(11) Witness Carole Grant negotiated the same double bend shortly after Carole Smith. She was driving a four wheel drive vehicle but had no difficulties although she noted that her traction control came on as she negotiated the second bend. She pulled into the lay-by to speak to Carole Smith. Carole Smith witnessed the fatal accident as she was speaking to Carole Grant. As she was describing her own experience of loss of control of her vehicle to Carole Grant, she saw a small green car spin out of control as it was coming round the second bend. Her impression was that it happened where she had lost control. The green vehicle skidded towards another vehicle which was travelling in a northbound direction. This was a vehicle


being driven by witness Colin McLachlan who was accompanied by his wife in the front passenger seat. He recalls that he was travelling at about 50 miles per hour. As he approached the double bend he saw another car quite suddenly and unexpectedly lose control. He described the rear of the car approaching him swung out to its left. It came across the road at an angle and the nearside of the vehicle collided with the front of his vehicle. There was nothing Mr McLachlan could do to avoid a collision. Even if he had had time to apply his brakes there was insufficient time for them to be effective. Mr McLachlan lives near the bend referred to. He had driven the road a substantial number of times, and in his view there were no inherent difficulties with the bend. When he first saw the approaching vehicle he had no concerns at all in relation to its speed or position. Mr McLachlan stated that he was a keen motorist and had previously been involved in motor sport. He estimated the speed of Mrs Copeland's car at between 35 - 45 miles per hour. A collision was inevitable and according to the witness, "not even a top rally driver could have done anything with that skid".

(12) No witness gave evidence which in any way suggested that the driving standard of Mrs Copeland prior to the accident was anything other than normal and appropriate for the perceived road conditions. Witness Allan Irvine spoke to her "normal" driving prior to the collision and the eye witnesses to the collision stated that in their view there was nothing that she could have done to avoid the collision.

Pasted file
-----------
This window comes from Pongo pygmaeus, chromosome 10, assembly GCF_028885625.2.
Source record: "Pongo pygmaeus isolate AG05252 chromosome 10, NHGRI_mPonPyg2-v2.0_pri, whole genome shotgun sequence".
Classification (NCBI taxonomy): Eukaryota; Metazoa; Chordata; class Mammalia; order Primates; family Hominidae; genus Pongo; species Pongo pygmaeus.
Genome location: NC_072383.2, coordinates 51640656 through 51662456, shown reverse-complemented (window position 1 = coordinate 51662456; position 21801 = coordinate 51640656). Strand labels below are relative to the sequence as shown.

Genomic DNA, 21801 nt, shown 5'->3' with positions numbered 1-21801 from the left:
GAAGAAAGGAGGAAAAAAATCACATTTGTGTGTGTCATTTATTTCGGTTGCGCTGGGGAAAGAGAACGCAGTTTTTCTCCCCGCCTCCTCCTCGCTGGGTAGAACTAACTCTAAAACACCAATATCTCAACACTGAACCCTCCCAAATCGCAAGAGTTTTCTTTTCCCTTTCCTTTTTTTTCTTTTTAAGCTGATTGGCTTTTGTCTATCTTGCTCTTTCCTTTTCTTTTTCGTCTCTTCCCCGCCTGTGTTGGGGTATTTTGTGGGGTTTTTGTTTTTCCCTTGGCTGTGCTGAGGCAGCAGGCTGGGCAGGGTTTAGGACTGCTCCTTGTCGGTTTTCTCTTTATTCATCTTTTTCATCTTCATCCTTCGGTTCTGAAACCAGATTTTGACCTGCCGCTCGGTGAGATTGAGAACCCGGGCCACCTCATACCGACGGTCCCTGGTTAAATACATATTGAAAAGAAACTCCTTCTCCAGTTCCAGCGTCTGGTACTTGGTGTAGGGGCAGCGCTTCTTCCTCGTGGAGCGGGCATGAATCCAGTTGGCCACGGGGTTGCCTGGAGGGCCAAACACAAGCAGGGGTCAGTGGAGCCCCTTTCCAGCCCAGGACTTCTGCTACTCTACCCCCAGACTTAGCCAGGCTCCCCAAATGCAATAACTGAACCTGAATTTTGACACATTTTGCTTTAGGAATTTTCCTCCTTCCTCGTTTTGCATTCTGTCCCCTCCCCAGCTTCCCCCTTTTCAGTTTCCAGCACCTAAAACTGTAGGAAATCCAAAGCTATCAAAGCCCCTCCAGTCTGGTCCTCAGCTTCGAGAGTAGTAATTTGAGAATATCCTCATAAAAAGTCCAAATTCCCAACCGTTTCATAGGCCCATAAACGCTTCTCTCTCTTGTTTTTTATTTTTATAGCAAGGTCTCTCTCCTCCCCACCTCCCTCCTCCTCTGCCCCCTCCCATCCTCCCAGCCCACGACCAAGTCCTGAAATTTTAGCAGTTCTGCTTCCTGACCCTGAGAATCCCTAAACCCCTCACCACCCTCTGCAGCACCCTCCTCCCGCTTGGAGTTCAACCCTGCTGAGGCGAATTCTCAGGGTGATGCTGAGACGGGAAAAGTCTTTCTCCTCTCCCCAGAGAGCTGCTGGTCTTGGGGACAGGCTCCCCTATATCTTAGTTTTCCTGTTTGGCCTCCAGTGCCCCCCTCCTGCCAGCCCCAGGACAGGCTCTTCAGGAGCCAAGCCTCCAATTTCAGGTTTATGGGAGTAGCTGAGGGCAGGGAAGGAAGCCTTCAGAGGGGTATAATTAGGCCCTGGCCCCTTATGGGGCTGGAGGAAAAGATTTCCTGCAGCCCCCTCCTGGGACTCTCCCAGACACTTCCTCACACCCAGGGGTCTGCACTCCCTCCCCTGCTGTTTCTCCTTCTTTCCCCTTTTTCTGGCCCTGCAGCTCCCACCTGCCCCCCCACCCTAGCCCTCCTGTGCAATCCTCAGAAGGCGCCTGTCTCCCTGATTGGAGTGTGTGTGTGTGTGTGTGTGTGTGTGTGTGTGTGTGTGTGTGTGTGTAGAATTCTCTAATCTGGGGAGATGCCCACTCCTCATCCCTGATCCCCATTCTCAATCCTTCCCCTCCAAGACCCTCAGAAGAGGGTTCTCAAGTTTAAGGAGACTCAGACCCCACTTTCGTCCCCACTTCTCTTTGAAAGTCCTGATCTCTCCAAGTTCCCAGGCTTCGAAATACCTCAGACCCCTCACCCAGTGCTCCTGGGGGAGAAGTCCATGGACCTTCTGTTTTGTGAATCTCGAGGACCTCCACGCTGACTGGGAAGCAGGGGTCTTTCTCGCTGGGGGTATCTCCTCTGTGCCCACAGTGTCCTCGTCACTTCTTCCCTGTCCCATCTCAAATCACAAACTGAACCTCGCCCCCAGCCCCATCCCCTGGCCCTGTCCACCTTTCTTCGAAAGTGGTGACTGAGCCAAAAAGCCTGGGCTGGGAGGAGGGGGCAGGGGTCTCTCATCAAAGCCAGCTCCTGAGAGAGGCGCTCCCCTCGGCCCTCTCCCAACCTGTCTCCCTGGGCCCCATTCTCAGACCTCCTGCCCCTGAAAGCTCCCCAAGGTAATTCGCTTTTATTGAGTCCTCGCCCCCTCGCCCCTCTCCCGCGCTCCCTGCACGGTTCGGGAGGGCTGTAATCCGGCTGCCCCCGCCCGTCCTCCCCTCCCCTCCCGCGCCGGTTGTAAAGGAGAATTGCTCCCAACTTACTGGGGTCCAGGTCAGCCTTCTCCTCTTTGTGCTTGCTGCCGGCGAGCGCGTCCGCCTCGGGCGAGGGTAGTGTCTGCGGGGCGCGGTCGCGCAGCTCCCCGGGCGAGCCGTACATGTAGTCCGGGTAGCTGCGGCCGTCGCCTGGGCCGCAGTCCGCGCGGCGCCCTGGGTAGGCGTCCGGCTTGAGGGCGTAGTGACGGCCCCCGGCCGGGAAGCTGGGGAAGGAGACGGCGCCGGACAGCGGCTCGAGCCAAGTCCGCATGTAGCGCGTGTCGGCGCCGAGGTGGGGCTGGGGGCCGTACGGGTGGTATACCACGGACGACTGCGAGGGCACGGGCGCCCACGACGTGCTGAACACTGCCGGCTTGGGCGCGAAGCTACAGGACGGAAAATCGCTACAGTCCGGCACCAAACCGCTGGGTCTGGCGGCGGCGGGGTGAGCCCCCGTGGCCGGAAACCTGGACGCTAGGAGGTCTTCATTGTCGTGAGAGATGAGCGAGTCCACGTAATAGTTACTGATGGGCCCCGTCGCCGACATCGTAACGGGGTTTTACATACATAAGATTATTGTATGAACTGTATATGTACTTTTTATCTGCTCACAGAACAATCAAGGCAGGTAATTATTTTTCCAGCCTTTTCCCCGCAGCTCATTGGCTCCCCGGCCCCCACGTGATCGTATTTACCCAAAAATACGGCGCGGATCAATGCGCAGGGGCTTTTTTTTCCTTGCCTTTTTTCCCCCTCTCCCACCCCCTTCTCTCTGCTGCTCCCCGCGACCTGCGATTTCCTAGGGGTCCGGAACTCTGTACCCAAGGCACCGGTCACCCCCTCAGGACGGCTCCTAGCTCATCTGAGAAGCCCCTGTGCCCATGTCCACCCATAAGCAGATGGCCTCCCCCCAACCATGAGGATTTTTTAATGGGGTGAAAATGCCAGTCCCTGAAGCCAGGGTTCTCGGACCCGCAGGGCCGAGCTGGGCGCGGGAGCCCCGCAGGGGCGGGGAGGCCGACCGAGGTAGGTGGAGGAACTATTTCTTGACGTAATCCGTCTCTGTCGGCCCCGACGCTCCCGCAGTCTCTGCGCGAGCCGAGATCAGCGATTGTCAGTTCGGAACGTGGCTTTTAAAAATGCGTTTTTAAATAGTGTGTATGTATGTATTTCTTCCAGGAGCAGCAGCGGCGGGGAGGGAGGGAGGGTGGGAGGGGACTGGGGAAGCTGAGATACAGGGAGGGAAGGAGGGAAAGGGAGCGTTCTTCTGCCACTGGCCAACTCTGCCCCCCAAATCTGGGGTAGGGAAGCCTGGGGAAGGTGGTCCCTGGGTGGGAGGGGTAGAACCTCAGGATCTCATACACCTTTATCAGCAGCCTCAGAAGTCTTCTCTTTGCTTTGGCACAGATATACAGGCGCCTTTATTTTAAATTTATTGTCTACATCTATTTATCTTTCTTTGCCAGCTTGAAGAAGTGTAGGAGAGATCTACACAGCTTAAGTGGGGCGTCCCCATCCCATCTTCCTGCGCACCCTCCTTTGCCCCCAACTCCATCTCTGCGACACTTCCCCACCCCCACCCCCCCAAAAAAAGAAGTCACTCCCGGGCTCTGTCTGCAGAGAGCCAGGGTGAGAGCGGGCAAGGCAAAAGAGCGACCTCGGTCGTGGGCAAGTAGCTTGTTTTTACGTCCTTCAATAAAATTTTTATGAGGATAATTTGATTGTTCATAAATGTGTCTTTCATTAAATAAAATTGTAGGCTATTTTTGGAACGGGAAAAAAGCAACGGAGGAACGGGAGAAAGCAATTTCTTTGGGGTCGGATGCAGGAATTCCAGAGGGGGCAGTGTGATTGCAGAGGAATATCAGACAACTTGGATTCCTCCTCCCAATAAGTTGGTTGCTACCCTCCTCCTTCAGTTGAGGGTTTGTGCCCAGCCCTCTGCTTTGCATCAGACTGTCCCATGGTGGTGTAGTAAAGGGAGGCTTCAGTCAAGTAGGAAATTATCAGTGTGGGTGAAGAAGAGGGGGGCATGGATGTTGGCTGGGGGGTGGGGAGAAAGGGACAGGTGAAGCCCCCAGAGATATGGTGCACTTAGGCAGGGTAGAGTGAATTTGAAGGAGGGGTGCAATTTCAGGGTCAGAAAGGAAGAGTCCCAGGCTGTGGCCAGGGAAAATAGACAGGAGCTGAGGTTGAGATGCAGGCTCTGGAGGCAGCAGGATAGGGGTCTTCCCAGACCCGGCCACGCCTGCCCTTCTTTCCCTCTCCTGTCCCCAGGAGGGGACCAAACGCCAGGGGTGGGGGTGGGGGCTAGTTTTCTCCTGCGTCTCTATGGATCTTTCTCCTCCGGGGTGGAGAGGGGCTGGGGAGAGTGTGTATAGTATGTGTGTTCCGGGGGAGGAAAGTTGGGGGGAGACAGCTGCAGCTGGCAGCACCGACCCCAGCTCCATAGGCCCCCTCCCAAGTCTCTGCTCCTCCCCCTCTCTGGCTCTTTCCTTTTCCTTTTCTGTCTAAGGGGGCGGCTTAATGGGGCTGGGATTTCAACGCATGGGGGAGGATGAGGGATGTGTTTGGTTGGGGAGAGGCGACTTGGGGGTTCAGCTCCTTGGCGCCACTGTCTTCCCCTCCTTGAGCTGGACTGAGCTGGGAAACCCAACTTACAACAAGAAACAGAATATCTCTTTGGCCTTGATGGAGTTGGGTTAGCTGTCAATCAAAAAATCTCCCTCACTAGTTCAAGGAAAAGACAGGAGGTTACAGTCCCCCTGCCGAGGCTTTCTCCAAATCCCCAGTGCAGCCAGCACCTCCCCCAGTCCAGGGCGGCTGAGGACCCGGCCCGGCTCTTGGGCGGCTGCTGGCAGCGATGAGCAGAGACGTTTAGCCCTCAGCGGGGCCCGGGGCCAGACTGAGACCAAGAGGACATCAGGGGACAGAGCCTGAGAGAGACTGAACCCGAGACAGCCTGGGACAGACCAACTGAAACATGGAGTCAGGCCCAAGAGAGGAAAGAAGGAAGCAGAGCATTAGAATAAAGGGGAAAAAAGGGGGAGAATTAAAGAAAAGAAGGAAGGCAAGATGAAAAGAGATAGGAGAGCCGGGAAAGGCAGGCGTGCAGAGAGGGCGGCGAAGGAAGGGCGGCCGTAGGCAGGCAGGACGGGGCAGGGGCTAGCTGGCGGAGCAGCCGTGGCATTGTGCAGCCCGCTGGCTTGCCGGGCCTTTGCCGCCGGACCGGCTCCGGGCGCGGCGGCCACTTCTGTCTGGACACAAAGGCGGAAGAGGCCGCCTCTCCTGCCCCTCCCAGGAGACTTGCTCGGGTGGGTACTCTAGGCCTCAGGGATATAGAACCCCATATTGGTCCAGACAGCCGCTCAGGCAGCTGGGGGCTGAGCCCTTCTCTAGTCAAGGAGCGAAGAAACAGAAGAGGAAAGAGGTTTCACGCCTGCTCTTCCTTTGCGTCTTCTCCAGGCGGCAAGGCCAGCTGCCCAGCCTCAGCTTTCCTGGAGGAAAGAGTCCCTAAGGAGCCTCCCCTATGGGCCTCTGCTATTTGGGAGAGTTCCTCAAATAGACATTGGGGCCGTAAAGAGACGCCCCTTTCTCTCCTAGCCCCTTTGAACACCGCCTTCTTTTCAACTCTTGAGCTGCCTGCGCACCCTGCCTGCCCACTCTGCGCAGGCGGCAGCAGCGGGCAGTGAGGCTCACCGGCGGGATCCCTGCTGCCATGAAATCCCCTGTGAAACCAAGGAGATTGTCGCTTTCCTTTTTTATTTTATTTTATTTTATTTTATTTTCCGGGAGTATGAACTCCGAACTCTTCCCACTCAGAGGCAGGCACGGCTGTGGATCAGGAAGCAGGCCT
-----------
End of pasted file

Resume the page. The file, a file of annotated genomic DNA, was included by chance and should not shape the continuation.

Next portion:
(13) Evidence was led from a large number of people to the effect that, at or near the locus of the accident, the A92 was extremely slippery in places. Carole Smith lost control of her vehicle. Carole Grant observed that the road was very slippy. Colin McLachlan witnessed the arrival of a fire engine from the north. As it pulled to a halt it seemed to slew sideways to the nearside. Louise Shennan was driving immediately behind the Berlingo driven by Colin McLachlan. She noticed that it was "slidey" when she got out of her vehicle. Alan Irvine, driving behind the Saxo, witnessed the collision and tried to stop and slipped into the side onto the grass. His ABS braking system came on. Two vehicles behind him were unable to stop and collided behind him. When walking about at the locus, he noticed that it was


slippery, "like on ice". Donald Gilles was driving southbound behind the secondary collision referred to. His ABS operated. When he got out of his vehicle he found the road slippery. Sergeant Grant spoke to the slippiness of the road as did Police Constable Derek Thow who stated that when he got out of his police vehicle he almost fell over as it was so slippery. Scene of Crimes Officer Alan McPherson spoke to it being slippery and slidey underfoot. Both Thomas Fleming and Malcolm Alistair had given statements about the fact that the road was very slippery.